Gut feelings: how what you eat could be affecting your health - and what to do about it
How does our everyday diet influence how we feel, and could a few simple changes really make a difference?
Gastrointestinal (GI) involvement affects around 90% of people living with systemic sclerosis (SSc), and this can have a dramatic impact on quality of life. Symptoms vary from person-to-person, and if untreated, there may be long-term complications. The GI tract runs from the mouth all the way to the back passage and although treatment is crucial for controlling symptoms and slowing disease progression, there is also evidence that diet could play a role in managing symptoms and maintaining quality of life.
The human gut is a highly complex aspect of the body that has attracted growing interest in recent years, as we continue to realise the true scope of its role in keeping us well. Whilst nutrition is always important in a healthy lifestyle, when we think about GI tract involvement in SSc this becomes even more significant, because symptoms can affect what someone is able to eat and digest comfortably. There is also evidence to suggest that certain dietary changes may help to control symptoms, and many people (although by no means everyone) report that diet does indeed make a difference.
Keep a food diary
Just as scleroderma affects everyone differently, there is no ‘one-size-fits-all’ approach to dietary management. It is important therefore to start by looking closely at what you eat and trying to identify any possible reactions.
Keeping a food diary for at least four weeks will help you to understand the relationship between your body and the food you eat. It is not always easy to remember everything, so writing it all down may help to show how certain foods may be affecting how you feel, for better or for worse.
Start a new page each day and try to record how you feel whilst you eat, as well as afterwards and even a day or so later. Sometimes with scleroderma, foods may take longer to digest so any reactions may be delayed. Consider noting not only your GI symptoms, but also your energy and mood that day, along with how you slept during the night.
Gut microbiota or gut flora refer to the trillions of bacteria that naturally live in the human gut. This is an area that has gained momentum over recent years, as we begin to better understand the possible role of gut flora in our health, including immune reactions.
This dense microbiome within the human digestive system has multiple functions, including the absorption of nutrients and preventing disease. ‘Good bacteria’ help to promote health and wellbeing and reduce inflammation. There are also the unfriendly or ‘bad’ bacteria,’ that may actually promote inflammation within the bowel. In fact, the true significance of gut bacteria upon mental and physical health is still very much under investigation.
Dysbiosis means an imbalance amongst the gut bacteria, which can be an aggravating factor in autoimmune diseases, including SSc. This can cause digestive discomfort and even make symptoms worse. A study from the USA in 2016 found that patients with scleroderma had higher levels of the unfriendly bacteria that might promote inflammation, and lower levels of the good bacteria that could protect against this.
Bacteria are largely sustained by the food we eat and are maintained by prebiotic fibres. Diet can therefore affect the microbiota, which may then impact upon health and symptoms. To help maintain the good bacteria, think about what you eat. If you can tolerate them, a wide range of plant-based foods including fruits, vegetables and wholegrains will help to boost your intake of the prebiotic fibres that nourish healthy gut bacteria. There may be plenty of products on the market claiming to have similar effects, however, always talk to your doctor before introducing anything new.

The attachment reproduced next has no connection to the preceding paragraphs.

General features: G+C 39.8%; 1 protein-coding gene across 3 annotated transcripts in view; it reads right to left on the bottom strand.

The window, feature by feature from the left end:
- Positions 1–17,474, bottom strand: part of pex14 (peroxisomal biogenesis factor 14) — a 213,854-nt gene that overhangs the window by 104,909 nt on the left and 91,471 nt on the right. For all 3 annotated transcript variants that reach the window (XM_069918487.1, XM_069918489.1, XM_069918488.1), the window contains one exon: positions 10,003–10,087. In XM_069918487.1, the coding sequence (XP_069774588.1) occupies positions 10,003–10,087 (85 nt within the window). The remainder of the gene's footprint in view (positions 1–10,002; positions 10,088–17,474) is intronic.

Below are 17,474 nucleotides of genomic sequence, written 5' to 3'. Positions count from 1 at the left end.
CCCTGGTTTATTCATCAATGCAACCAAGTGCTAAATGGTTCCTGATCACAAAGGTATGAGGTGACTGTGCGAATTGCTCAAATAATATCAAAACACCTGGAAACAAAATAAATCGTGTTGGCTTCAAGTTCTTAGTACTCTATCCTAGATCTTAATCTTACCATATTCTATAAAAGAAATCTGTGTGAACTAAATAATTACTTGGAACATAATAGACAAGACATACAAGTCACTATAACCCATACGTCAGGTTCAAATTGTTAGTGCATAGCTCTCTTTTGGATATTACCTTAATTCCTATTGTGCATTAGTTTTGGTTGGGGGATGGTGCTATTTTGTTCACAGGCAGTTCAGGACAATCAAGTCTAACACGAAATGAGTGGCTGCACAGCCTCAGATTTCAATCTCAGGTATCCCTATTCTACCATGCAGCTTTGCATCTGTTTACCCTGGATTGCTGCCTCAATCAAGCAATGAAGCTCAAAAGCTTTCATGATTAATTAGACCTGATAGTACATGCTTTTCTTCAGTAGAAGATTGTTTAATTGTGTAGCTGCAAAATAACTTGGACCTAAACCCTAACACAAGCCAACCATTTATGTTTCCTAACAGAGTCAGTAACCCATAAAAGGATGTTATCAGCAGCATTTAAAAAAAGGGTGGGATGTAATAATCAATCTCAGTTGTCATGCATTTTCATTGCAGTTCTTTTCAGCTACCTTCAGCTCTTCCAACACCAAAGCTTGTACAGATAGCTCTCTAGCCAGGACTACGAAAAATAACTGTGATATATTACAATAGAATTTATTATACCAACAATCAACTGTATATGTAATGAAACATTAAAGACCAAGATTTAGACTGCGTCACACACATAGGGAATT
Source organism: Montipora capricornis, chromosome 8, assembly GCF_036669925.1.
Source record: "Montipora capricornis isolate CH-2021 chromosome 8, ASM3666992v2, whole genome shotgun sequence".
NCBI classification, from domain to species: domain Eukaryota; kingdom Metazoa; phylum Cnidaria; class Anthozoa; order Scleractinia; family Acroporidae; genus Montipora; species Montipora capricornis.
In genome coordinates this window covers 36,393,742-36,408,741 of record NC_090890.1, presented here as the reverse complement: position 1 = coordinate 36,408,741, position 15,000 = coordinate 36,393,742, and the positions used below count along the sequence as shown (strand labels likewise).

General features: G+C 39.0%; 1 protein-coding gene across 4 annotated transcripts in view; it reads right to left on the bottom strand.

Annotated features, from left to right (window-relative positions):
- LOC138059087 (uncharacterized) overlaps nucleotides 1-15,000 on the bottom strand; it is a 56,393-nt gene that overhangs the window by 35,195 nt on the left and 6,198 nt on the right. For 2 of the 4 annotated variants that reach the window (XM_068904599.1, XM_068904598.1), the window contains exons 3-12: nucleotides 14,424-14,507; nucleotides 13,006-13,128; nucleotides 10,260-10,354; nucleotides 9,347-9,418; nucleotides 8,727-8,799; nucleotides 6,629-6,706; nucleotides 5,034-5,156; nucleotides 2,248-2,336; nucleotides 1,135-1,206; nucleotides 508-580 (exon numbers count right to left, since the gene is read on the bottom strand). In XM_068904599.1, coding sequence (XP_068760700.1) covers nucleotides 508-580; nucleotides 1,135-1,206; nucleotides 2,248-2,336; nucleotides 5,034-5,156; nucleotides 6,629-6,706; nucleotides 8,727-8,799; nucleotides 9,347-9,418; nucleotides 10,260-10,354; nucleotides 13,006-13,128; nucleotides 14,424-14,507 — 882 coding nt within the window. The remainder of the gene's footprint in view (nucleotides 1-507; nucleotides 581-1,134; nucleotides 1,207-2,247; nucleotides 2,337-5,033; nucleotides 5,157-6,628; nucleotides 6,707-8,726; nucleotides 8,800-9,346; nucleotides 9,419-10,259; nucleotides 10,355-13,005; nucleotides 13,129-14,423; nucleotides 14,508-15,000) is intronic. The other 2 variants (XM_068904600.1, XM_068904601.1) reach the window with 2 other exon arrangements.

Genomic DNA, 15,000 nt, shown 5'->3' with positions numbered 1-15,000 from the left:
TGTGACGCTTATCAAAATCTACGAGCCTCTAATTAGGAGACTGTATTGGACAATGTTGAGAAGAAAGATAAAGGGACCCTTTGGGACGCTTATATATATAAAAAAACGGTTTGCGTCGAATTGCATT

Try to avoid foods that are overly processed, such as processed meats and ready meals. These contain higher levels of artificial additives, which are thought to suppress the good bacteria and even encourage their unfriendly counterparts, which in turn may lead to inflammation and feeling worse. Another American study from 2018 found that certain additives had a negative effect on microbiota balance, leading to issues including inflammation in study participants.
Leaky gut syndrome
Leaky gut syndrome means increased intestinal permeability; and once again there seems to be a growing interest surrounding this concept. The gut lining acts as a barrier that prevents harmful agents from entering the bloodstream. Leaky gut occurs when this barrier is compromised, allowing certain toxins to escape. This may cause inflammation, along with imbalances in gut bacteria, with some studies associating a leaky gut with certain autoimmune conditions. There is evidence to suggest that a change in diet may help a leaky gut, although these generally focus on healthy eating and reducing aspects such as alcohol, added sugar and processed foods.
This information is intended to serve as a general reference only. If you would like to explore any of these aspects further as they relate to your health, please talk to your doctor or visit nhs.uk.
We would like to thank Dr Elizabeth Volkmann, MD, MS., (Assistant Professor of Medicine, Director, UCLA Scleroderma Program, Co-Director, CTD-ILD Program, Division of Rheumatology, Department of Medicine, University of California, Los Angeles); for her support and guidance in producing this article.
Volkmann et al., Association of Systemic Sclerosis With a Unique Colonic Microbial Consortium. Arthritis Rheumatol. 2016 Jun;68(6):1483-92.
Cani PD, Human gut microbiome: hopes, threats and promises. Gut 2018;67:1716-1725.